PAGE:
Reply to "Say Something Completely Random And Off Topic"

flwino posted:

Guess we need to go to the Old English Dictionary [what ever the correct name is].  Should be able to find another adjective.

It's the Oxford English Dictionary, flwino.  And forget adjectives, there are plenty of nouns.  I ran across these Old English insults recently.  Although I am really trying to decrease the mental bandwidth I devote to the squatter in the White House, I found these to be particularly accurate and entertaining!

ABYDOCOMIST

Abydos was a city in Ancient Egypt whose inhabitants, according to one 19th century dictionary, “were famous for inventing slanders and boasting of them.” Whether that’s true or not, the name Abydos is the origin of abydocomist—a liar who brags about their lies. 

BEDSWERVER

An adulterer. Another of Shakespeare’s inventions that became popular in Victorian slang.

CUMBERWORLD

Also called a cumberground—someone who is so useless, they just serve to take up space.

FOPDOODLE

An insignificant or foolish man.

GILLIE-WET-FOOT

An old Scots word for a swindling businessman, or someone who gets into debt and then flees.

KLAZOMANIAC

Someone who only seems able to speak by shouting. 

QUISBY

In Victorian English, doing quisby meant shirking from work or lazing around. A quisby was someone who did just that.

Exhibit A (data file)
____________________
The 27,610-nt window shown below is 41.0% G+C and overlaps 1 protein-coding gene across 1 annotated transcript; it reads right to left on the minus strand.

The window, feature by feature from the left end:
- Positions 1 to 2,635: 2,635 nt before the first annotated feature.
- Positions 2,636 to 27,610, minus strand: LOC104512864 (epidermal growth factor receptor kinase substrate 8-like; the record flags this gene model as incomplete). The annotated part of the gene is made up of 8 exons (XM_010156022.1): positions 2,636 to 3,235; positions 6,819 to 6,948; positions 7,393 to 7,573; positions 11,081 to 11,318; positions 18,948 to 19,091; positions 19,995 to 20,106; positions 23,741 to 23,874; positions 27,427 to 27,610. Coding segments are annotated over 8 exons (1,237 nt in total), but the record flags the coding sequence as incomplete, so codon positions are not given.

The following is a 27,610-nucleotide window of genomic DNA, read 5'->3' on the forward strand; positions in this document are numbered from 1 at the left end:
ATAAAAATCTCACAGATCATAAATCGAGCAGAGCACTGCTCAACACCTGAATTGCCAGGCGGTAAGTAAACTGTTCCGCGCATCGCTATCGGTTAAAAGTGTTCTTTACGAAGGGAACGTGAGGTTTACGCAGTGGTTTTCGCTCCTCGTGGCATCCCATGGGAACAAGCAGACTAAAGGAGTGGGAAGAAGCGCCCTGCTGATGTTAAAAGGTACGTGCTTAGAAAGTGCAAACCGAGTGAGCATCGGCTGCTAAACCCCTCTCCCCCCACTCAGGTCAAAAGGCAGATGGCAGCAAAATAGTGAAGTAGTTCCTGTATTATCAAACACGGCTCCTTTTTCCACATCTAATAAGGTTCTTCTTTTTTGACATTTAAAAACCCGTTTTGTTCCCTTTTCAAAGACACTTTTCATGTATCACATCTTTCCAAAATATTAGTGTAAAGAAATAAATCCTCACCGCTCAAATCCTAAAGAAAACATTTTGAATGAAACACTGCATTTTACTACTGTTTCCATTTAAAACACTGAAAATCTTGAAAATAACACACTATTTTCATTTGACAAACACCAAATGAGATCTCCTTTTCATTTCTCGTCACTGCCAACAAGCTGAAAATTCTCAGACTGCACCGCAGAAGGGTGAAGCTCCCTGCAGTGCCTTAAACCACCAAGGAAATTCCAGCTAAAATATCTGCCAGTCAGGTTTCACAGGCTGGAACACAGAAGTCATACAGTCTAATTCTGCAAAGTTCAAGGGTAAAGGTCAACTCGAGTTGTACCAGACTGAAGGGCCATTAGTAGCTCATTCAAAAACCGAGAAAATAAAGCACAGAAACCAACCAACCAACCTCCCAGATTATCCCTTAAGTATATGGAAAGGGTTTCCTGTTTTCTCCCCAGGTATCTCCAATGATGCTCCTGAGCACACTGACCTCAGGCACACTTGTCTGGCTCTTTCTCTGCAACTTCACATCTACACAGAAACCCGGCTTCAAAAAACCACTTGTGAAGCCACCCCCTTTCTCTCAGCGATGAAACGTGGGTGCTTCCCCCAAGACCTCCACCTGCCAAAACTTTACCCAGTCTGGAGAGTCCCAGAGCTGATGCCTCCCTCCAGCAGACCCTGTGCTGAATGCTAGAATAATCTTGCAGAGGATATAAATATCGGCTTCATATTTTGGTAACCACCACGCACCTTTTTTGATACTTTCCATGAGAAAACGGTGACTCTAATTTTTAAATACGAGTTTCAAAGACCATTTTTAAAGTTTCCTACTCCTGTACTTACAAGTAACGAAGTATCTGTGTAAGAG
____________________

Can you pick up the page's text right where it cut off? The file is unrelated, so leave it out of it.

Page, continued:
RAKEFIRE

A visitor who outstays his or her welcome. Originally, someone who stays so late the dying coals in the fireplace would need to be raked over just to keep it burning. 

SCOBBERLOTCHER

Probably derived from scopperloit, an old English dialect word for a vacation or a break from work, a scobberlotcher is someone who never works hard. 

SKELPIE-LIMMER

A badly-behaved child. Coined by the Scottish poet Robert Burns from the old Scots word skelpie, meaning “misbehaving” or “deserving punishment.” 

SNOUTBAND

Someone who constantly interrupts a conversation, typically only to contradict or correct someone else.

TALLOWCATCH

Another of Shakespeare’s inventions directed at the gross, womanizing knight Falstaff in Henry IV, Part 1. It’s probably derived from “tallow ketch,” literally “a barrel of fat.

WANDOUGHT

A weak and ineffectual man. (Wandoughty is an old word for impotence. Say no more.) 

Amazing how the Old English seemed to have anticipated our dear leader.  Credits to Mental Floss for the material!

PH

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